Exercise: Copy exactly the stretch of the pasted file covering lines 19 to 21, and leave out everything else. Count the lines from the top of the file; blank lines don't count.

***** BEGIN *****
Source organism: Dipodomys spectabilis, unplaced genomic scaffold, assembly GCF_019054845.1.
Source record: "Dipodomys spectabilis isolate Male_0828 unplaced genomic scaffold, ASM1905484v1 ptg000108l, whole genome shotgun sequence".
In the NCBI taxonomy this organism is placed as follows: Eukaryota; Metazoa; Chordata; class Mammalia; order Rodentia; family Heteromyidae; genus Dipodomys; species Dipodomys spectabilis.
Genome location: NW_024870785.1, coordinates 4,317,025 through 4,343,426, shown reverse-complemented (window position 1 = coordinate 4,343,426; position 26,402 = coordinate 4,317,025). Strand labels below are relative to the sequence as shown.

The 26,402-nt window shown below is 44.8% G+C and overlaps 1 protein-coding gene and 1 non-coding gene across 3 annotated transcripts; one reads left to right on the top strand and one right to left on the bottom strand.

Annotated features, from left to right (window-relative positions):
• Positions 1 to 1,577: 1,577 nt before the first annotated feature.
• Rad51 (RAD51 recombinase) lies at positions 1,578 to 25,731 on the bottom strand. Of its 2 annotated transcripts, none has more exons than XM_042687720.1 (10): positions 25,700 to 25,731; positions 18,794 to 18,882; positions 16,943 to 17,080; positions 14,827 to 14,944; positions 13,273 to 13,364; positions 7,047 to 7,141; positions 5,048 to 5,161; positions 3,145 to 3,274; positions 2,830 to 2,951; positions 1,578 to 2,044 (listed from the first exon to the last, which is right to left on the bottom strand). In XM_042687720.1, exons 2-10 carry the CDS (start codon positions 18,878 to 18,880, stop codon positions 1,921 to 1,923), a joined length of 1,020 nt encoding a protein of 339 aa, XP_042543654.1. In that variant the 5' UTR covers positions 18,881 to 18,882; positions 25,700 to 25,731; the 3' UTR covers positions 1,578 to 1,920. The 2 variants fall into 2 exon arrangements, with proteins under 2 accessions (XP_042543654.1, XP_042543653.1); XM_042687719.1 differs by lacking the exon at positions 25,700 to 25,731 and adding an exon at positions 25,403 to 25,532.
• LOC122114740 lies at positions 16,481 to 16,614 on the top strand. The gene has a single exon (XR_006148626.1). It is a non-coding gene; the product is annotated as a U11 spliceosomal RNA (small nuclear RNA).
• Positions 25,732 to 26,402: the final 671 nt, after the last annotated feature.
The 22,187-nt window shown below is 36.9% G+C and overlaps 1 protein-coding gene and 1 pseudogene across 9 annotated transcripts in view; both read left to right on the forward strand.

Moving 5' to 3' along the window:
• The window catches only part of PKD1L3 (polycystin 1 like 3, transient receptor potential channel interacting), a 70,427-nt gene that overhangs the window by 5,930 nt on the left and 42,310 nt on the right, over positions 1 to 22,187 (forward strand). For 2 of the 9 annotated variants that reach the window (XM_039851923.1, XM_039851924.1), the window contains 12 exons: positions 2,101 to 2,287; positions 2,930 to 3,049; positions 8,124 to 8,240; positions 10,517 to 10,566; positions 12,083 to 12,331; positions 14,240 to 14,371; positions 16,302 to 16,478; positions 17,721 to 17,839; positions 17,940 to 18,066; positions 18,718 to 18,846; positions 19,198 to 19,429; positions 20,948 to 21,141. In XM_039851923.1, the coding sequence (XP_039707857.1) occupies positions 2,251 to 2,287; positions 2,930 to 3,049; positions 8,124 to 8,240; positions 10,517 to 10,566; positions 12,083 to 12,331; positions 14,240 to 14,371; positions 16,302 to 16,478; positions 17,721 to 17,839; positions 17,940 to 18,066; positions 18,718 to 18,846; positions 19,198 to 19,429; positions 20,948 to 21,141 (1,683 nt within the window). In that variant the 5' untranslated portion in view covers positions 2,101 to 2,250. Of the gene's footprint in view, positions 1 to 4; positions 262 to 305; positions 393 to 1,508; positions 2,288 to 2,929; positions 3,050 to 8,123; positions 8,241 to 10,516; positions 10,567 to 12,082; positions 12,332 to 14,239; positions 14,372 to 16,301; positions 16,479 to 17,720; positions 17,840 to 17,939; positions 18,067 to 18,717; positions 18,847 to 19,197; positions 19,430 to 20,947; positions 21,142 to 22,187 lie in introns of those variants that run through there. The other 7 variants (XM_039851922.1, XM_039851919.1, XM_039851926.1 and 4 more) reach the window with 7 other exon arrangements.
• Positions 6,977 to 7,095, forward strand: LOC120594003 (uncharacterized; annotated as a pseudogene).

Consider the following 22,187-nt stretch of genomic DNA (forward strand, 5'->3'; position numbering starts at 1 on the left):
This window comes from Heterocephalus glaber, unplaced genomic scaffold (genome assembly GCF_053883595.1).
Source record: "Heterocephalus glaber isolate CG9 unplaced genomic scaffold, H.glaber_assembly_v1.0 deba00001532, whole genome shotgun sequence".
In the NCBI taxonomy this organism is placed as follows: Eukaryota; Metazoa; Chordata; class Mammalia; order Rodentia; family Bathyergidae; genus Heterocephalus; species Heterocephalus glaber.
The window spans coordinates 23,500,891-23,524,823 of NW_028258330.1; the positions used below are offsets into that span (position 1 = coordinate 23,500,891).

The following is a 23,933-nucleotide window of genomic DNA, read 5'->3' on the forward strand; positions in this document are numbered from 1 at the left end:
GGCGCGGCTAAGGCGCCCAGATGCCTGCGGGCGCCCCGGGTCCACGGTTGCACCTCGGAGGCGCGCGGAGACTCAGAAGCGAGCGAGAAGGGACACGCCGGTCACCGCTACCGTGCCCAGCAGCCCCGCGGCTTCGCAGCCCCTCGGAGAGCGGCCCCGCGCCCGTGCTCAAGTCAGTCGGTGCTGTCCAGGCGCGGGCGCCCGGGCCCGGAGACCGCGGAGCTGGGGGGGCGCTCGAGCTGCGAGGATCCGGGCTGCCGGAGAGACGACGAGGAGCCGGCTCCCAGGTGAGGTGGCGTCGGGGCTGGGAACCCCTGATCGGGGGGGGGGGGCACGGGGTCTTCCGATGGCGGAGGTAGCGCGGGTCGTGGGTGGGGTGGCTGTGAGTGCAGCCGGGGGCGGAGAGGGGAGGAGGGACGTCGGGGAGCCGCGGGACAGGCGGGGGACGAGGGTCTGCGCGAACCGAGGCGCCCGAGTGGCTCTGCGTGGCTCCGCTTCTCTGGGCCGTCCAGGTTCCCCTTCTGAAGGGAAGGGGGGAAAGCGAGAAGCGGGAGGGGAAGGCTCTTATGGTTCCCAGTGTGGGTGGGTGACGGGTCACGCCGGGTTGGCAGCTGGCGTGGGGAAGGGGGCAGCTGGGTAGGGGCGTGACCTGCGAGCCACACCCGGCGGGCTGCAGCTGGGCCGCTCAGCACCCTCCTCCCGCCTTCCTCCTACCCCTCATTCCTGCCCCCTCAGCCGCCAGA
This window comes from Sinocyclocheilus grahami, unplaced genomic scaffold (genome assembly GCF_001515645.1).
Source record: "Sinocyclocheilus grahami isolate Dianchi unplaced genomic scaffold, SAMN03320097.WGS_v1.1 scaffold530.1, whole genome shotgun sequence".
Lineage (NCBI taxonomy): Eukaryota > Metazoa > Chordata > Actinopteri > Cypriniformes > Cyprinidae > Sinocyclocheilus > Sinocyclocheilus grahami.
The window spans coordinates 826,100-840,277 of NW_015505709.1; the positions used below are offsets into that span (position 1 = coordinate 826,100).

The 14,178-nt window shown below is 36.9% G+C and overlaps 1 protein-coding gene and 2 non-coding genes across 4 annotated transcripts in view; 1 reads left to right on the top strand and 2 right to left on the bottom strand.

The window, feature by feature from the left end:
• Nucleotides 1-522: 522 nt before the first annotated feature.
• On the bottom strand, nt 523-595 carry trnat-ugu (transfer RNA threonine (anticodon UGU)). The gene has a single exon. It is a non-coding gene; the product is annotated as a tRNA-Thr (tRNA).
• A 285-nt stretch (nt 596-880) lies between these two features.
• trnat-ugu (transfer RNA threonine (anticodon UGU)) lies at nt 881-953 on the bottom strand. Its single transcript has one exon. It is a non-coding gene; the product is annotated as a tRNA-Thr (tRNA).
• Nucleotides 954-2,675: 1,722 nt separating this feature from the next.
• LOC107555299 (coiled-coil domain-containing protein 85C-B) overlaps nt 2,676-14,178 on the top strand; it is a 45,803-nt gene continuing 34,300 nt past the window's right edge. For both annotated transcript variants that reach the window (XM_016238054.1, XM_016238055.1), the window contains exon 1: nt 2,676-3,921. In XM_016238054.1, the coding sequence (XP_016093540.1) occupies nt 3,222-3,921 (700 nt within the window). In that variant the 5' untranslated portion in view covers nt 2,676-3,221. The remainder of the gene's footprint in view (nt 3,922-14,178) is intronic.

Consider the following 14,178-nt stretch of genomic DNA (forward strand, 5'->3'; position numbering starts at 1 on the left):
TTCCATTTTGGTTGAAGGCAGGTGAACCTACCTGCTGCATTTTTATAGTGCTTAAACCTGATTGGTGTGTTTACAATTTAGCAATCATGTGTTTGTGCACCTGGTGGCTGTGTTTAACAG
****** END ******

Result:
The window spans coordinates 23,500,891-23,524,823 of NW_028258330.1; the positions used below are offsets into that span (position 1 = coordinate 23,500,891).

The following is a 23,933-nucleotide window of genomic DNA, read 5'->3' on the forward strand; positions in this document are numbered from 1 at the left end:
GGCGCGGCTAAGGCGCCCAGATGCCTGCGGGCGCCCCGGGTCCACGGTTGCACCTCGGAGGCGCGCGGAGACTCAGAAGCGAGCGAGAAGGGACACGCCGGTCACCGCTACCGTGCCCAGCAGCCCCGCGGCTTCGCAGCCCCTCGGAGAGCGGCCCCGCGCCCGTGCTCAAGTCAGTCGGTGCTGTCCAGGCGCGGGCGCCCGGGCCCGGAGACCGCGGAGCTGGGGGGGCGCTCGAGCTGCGAGGATCCGGGCTGCCGGAGAGACGACGAGGAGCCGGCTCCCAGGTGAGGTGGCGTCGGGGCTGGGAACCCCTGATCGGGGGGGGGGGGCACGGGGTCTTCCGATGGCGGAGGTAGCGCGGGTCGTGGGTGGGGTGGCTGTGAGTGCAGCCGGGGGCGGAGAGGGGAGGAGGGACGTCGGGGAGCCGCGGGACAGGCGGGGGACGAGGGTCTGCGCGAACCGAGGCGCCCGAGTGGCTCTGCGTGGCTCCGCTTCTCTGGGCCGTCCAGGTTCCCCTTCTGAAGGGAAGGGGGGAAAGCGAGAAGCGGGAGGGGAAGGCTCTTATGGTTCCCAGTGTGGGTGGGTGACGGGTCACGCCGGGTTGGCAGCTGGCGTGGGGAAGGGGGCAGCTGGGTAGGGGCGTGACCTGCGAGCCACACCCGGCGGGCTGCAGCTGGGCCGCTCAGCACCCTCCTCCCGCCTTCCTCCTACCCCTCATTCCTGCCCCCTCAGCCGCCAGA